The experiences reported on the blog range from the mundane to the traumatic. Some people talk about small but significant moments, like being kissed by (or even just being alone with) a boyfriend/girlfriend and feeling shame that they had “slipped” and failed to “avoid even the appearance of sin.” Some followed IKDG’s guidelines to a T, only to find that the fear and shame about sex that they carried with them their whole lives didn’t magically go away on their wedding night. Others report serious sexual trauma: several people, both men and women, write of being sexually abused or raped and subsequently internalizing the attendant shame—because they must have brought it on themselves, because they were now “damaged goods.”

My own story falls more on the mundane side but still reflects many of the pitfalls of IKDG’s line of thinking. I grew up with some unhealthy family dynamics[2] that left me very insecure when it came to women, dating and sex. IKDG offered me an out of sorts: dating was scary and messy, and the promise that my obedience to IKDG teachings would be rewarded with the marriage of my dreams was attractive. But that obedience had to be absolute—so much so that a large portion of my energy from my late teens to my early 20s was focused on resisting sexual temptation in any form.[3]

And while I didn’t hold on to the strict “no dating” rule for very long, I didn’t begin to learn healthy relationship skills until I unpacked and let go of the fear and shame surrounding dating and sex that I had internalized as a teenager. Perhaps the most significant of these experiences was deciding to lose my virginity, while still unmarried, at age 26—with a woman who cared deeply about me, and who listened to, and understood, all my baggage going into it. And believe it or not, the sky didn’t fall—after all that anxiety, after all the warnings about the damage premarital sex would do to me, the fears I had wrestled with for all those years turned out to be unfounded.[4] I’ve spent the years since intentionally seeking out advice from a variety of (mostly non-Christian) experts on healthy sexuality, and I am currently in what is certainly the healthiest relationship of my life, with a woman who has helped me grow by leaps and bounds.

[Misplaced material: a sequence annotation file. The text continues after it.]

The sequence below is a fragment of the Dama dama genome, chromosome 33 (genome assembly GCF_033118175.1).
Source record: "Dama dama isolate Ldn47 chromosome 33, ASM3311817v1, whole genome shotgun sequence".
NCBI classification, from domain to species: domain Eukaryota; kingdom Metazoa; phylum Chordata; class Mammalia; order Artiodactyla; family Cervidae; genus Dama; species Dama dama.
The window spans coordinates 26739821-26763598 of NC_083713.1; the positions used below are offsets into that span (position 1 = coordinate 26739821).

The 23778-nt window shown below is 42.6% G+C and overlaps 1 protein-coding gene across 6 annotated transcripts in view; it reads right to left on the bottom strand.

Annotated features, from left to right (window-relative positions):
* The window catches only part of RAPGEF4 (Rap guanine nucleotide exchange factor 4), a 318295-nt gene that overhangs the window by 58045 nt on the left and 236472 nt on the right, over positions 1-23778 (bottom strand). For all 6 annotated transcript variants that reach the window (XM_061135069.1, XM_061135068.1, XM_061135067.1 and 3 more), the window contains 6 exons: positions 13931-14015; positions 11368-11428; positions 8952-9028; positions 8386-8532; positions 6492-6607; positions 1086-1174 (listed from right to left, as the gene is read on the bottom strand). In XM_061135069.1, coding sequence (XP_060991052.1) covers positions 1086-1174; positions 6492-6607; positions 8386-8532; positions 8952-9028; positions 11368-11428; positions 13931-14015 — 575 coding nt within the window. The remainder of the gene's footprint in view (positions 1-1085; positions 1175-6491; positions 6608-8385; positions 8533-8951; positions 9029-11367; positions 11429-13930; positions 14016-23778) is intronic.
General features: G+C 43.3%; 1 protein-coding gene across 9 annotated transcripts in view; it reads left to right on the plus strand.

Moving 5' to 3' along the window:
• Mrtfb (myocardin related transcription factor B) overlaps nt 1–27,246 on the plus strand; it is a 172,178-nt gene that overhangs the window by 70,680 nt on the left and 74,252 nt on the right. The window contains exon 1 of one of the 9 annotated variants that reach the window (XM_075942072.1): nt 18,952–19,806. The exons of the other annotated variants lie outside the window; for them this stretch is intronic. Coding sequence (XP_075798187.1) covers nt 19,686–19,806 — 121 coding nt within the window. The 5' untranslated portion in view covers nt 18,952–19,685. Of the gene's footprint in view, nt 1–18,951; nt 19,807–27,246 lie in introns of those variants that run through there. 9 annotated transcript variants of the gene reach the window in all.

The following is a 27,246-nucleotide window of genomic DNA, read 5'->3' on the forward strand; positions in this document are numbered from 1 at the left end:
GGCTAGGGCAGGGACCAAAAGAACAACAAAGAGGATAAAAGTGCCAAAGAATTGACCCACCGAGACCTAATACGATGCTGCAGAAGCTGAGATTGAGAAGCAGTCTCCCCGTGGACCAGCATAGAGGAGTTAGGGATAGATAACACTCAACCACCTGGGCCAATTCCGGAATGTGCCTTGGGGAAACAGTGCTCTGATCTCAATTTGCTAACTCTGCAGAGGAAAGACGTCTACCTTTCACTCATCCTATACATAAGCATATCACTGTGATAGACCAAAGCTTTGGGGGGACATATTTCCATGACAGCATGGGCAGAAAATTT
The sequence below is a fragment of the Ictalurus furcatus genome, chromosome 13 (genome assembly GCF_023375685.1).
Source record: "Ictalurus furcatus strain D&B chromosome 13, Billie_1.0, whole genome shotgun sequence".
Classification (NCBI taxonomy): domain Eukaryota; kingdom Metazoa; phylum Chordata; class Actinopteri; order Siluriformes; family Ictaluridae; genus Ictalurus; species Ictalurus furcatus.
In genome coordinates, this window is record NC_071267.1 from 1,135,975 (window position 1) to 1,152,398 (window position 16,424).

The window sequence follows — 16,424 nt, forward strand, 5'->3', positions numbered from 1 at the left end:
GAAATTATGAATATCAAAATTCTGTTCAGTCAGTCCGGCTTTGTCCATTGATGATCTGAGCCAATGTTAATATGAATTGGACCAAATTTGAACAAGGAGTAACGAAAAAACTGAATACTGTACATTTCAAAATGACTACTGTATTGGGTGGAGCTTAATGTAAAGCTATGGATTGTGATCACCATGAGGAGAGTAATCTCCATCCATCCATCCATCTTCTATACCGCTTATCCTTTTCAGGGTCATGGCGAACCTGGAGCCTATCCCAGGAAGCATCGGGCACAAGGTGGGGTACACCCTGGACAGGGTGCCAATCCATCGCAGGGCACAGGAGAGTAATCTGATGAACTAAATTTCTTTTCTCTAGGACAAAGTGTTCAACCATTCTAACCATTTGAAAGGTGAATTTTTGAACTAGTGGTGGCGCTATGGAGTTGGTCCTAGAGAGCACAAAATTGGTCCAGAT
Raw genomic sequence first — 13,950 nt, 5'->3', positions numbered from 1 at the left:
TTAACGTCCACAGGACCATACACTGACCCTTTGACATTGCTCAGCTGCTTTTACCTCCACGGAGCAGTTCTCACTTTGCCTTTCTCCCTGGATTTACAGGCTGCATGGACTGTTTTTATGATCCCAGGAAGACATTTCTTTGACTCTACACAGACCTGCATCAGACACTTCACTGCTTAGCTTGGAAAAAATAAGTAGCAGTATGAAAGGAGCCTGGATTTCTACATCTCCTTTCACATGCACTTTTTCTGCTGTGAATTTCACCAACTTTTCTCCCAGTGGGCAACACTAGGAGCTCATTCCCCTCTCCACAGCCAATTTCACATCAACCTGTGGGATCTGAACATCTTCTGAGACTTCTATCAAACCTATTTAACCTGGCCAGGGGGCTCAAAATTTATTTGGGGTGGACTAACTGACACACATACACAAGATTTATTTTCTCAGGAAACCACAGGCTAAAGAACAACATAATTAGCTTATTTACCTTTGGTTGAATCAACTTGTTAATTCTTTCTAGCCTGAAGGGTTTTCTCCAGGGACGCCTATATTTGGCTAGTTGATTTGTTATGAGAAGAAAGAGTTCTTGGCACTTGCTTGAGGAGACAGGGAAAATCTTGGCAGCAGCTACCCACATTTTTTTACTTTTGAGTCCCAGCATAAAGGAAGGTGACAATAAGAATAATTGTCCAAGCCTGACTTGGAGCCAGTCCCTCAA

I carried a lot of anger at Joshua Harris, I Kissed Dating Goodbye, and Christian purity culture for a long time, but thankfully, I now feel like I’m on a journey of healing and growth. And although reading stories of others’ shame and trauma is saddening, I’m encouraged by the conversation that’s arising. I think that, like Harris, the church at large needs to take responsibility for these ideas that have led to so much harm. But I also believe that we can learn from the mistakes of the past, pursue healing and reconciliation, and preach a message that combines God’s boundless love and acceptance with a healthy and positive view of our sexuality. That would be a legacy worth passing on to future generations of Christians.


[1] Not her real name.

[2] There’s often a chicken-and-egg relationship between religiosity and sexual dysfunction: does religion lead people to adopt unhealthy ideas about sex, or do people with unhealthy ideas about sex gravitate toward religion? For me, I think the answer was a little of both.

[3] I recall hearing a story of a college-age Christian woman who, after sitting in on a young men’s Bible study, later remarked that “all they did was talk about how they weren’t supposed to masturbate.”

[4] I recall wrestling with what was essentially a version Pascal’s Wager with regard to premarital sex: even though I didn’t *know* what would happen if I didn’t wait until marriage, it seemed best to hedge my bets by avoiding premarital sex, just in case all those warnings of terrible consequences turned out to be true.